Donald Trump aggressively derided House Speaker Paul Ryan and other Republican leaders who’ve distanced themselves from his campaign following a leaked audio tape of him boasting about groping, kissing, and forcing himself on women.
Trump took to Twitter to blast Ryan, R-Wis., and other Republicans as disloyal cowards who will pay a political price.
“Disloyal R's are far more difficult than Crooked Hillary,” Trump tweeted. “They come at you from all sides. They don’t know how to win - I will teach them.”
Trump’, in his Twitter barrage, also reaffirmed his belief that his 2005 comments about his behavior toward women - which former New York Mayor Rudy Giuliani said describes sexual assault - was nothing more than locker room banter.
“The very foul-mouthed Sen. John McCain begged for my support during his primary (I gave, he won), then dropped me over locker room remarks!” Trump wrote in an afternoon post on Twitter.
Trump branded Ryan as a “weak and ineffective leader.” He complained that “Despite winning the second debate in a landslide (every poll), it is hard to do well when Paul Ryan and others give zero support.”
In another message, he declared that “It’s so nice that the shackles have been taken off me and I can now fight for America the way I want to.”
Focusing on Ryan again, Trump tweeted that “Our very weak and ineffective leader, Paul Ryan, had a bad conference call where his members went wild at his disloyalty.”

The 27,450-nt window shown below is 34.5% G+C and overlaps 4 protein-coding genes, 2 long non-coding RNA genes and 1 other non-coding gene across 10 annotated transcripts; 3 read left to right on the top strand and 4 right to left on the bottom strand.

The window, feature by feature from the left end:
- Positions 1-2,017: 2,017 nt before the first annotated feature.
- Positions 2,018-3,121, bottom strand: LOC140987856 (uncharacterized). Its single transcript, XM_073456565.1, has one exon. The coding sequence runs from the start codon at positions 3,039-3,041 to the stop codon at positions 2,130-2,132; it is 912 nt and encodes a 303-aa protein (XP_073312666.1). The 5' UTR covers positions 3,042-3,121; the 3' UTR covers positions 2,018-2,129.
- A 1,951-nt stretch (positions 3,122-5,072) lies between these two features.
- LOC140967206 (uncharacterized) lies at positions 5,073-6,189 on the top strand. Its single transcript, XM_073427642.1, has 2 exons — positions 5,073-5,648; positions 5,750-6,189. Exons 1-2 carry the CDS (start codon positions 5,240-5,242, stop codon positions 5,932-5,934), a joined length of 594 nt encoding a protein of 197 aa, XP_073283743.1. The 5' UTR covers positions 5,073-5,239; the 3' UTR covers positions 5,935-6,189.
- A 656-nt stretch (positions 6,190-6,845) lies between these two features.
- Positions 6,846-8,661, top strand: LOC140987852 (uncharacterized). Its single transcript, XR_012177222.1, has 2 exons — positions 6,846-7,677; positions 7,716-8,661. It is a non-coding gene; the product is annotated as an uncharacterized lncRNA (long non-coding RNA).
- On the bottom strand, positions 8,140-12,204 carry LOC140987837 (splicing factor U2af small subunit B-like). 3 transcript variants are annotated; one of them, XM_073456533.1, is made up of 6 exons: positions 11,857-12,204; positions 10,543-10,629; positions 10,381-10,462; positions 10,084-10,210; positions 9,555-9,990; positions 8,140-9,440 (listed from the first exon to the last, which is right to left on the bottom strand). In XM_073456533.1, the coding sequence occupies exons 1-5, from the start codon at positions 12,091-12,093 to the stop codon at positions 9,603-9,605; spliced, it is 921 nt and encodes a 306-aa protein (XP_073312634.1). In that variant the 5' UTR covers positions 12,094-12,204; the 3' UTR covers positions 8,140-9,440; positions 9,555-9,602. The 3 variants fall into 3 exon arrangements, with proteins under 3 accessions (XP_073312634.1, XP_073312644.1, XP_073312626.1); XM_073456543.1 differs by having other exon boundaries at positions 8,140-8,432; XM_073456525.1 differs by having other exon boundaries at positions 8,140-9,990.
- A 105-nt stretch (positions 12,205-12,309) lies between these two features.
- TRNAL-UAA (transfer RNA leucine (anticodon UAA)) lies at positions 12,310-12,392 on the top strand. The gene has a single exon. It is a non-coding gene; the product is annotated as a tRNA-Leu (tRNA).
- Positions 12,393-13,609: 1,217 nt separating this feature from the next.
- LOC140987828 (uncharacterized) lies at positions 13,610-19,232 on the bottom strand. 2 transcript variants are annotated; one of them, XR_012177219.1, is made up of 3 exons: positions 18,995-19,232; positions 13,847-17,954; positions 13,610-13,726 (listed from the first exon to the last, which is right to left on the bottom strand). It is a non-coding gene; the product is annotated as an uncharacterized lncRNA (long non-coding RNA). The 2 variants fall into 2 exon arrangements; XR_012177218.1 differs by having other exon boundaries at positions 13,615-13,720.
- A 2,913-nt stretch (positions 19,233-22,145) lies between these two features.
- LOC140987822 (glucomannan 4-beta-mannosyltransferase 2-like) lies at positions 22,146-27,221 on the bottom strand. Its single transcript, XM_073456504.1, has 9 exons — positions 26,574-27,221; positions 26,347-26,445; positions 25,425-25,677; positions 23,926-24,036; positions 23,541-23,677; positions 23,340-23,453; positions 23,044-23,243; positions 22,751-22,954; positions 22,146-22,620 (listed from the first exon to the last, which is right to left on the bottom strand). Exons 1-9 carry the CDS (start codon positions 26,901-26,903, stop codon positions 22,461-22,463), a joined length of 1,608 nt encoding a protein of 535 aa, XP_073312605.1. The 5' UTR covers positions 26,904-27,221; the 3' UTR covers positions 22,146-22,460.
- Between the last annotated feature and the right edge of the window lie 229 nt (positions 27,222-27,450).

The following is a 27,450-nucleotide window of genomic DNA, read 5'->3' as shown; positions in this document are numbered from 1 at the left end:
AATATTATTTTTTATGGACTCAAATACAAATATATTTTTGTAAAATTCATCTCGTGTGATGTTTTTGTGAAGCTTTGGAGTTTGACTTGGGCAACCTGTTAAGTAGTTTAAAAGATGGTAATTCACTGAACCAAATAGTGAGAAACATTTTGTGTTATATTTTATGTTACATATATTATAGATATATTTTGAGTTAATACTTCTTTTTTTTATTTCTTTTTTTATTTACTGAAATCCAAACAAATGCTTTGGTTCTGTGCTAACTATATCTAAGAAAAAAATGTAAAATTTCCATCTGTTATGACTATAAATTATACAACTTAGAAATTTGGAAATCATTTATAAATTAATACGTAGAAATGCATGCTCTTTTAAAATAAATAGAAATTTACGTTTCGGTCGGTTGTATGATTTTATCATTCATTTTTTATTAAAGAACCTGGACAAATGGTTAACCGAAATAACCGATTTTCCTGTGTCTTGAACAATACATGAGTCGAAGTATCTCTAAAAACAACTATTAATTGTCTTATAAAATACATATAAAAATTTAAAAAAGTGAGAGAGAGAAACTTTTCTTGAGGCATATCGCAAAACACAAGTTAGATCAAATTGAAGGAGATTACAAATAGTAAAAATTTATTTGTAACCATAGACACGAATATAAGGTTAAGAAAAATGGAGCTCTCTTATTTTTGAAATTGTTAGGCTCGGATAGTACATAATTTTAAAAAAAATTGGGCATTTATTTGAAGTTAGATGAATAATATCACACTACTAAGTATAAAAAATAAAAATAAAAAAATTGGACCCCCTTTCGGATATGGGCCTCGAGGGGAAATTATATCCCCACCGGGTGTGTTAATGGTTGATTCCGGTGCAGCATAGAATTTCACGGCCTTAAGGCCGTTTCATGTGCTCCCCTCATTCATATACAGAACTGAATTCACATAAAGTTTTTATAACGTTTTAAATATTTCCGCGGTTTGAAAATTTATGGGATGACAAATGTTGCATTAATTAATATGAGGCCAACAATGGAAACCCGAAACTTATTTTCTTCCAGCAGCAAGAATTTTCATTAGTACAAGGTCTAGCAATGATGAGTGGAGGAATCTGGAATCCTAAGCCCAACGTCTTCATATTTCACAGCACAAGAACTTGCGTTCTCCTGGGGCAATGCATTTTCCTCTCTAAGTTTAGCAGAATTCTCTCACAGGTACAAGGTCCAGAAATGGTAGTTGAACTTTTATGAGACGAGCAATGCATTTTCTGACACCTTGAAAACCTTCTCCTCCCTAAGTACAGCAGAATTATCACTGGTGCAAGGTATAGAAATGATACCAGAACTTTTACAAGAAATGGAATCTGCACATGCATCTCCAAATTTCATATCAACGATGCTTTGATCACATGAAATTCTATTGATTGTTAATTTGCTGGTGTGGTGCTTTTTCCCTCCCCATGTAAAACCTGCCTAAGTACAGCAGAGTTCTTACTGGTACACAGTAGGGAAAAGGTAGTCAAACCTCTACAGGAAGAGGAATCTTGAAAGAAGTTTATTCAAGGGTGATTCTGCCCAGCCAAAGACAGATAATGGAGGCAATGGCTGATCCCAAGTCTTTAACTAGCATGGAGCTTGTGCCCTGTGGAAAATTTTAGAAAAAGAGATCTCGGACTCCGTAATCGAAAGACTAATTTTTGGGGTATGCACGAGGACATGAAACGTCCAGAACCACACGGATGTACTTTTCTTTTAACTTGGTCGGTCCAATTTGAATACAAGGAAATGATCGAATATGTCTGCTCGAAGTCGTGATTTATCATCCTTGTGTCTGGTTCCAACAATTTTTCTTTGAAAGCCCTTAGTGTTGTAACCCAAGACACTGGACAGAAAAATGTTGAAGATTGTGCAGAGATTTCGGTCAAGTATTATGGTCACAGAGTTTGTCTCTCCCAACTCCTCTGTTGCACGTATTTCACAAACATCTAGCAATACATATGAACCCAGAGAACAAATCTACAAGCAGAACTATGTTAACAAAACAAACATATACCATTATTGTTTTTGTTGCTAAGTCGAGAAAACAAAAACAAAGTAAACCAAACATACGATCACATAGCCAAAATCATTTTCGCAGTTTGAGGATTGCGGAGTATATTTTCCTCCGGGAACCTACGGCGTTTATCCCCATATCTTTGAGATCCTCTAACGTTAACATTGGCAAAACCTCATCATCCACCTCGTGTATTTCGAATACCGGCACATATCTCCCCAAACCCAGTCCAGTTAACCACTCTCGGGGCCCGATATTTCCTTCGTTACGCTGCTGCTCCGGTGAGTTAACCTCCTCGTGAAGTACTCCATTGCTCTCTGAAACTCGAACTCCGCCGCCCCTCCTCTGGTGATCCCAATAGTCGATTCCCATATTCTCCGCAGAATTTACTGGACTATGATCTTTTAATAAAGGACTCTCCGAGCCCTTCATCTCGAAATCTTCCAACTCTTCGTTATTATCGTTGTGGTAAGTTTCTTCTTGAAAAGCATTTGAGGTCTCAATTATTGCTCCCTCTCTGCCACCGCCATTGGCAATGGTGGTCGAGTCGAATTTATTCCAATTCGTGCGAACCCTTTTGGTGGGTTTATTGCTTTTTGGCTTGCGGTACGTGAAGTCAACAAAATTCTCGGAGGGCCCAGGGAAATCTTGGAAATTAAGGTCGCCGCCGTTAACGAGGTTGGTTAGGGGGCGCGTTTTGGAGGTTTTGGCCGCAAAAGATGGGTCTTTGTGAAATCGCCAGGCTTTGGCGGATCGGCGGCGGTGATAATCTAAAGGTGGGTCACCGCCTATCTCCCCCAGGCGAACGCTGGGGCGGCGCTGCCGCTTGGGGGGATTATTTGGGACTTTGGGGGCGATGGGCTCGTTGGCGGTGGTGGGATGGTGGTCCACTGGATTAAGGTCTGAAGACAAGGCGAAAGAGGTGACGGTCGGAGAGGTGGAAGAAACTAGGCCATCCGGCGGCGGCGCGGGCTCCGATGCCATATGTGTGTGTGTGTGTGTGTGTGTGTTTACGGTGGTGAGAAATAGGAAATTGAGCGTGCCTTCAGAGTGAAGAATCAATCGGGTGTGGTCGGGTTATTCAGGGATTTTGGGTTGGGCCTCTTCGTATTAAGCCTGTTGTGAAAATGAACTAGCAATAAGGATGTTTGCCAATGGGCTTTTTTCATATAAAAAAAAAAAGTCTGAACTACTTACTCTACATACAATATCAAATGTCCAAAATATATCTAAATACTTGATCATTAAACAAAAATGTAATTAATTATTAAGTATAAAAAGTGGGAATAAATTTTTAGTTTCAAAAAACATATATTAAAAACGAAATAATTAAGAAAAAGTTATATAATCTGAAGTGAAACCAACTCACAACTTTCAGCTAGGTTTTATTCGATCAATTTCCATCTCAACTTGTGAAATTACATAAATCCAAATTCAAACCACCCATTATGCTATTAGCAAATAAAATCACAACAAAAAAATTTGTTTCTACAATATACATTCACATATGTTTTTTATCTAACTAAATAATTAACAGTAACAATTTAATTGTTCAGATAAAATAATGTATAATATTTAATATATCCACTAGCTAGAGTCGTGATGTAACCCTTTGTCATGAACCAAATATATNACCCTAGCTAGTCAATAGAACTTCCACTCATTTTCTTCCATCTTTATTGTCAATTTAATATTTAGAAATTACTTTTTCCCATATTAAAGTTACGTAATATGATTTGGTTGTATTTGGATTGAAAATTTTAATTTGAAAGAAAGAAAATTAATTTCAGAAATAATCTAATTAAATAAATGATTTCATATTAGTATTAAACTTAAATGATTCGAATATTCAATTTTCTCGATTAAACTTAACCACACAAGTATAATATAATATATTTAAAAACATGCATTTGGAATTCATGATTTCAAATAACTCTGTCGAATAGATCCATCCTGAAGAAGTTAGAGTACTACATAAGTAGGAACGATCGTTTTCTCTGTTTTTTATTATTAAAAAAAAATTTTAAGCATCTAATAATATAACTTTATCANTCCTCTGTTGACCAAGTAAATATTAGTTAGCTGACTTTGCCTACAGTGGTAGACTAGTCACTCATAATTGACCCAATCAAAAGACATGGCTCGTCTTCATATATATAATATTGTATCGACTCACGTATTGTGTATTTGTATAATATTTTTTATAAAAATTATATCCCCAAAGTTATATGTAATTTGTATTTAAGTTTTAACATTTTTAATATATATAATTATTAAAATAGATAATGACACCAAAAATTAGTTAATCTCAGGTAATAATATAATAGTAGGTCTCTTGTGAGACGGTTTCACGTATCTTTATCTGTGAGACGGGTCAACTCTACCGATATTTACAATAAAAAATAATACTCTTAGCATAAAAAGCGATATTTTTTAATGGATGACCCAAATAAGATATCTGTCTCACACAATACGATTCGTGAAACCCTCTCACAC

Ryan, in a conference call with House Republicans Monday, said he would not defend Trump anymore and would try instead to make sure that Hillary Clinton, if elected president, “doesn’t get a blank check” with a Democratic-led Congress.
"Paul Ryan is focusing the next month on defeating Democrats and all Republicans running for office should probably do the same,” Ryan spokesman Brendan Buck said in a statement Tuesday.
But some Republicans remain firmly behind Trump. Diana Orrock, the Republican National Committee Nevada chair, said “If Trump we don’t have Trump in the White House, nothing else matters.”
“We just had part of our Nevada delegation who’s running withdraw their endorsement for Trump and I am going on the record and withdrawing my support for them,” Orrock said on CNBC. “Let the chips fall where they may.”
Rep. Steve King, R-Iowa, said he thinks Republican lawmakers and leaders who are moving away from are making a big mistake.
“I think if we support our presidential candidate and the platform and the agenda, then that lifts everybody up,” King said on CNN’s “New Day.” “The better Donald Trump does, the better everybody out here on the ticket does all across America.”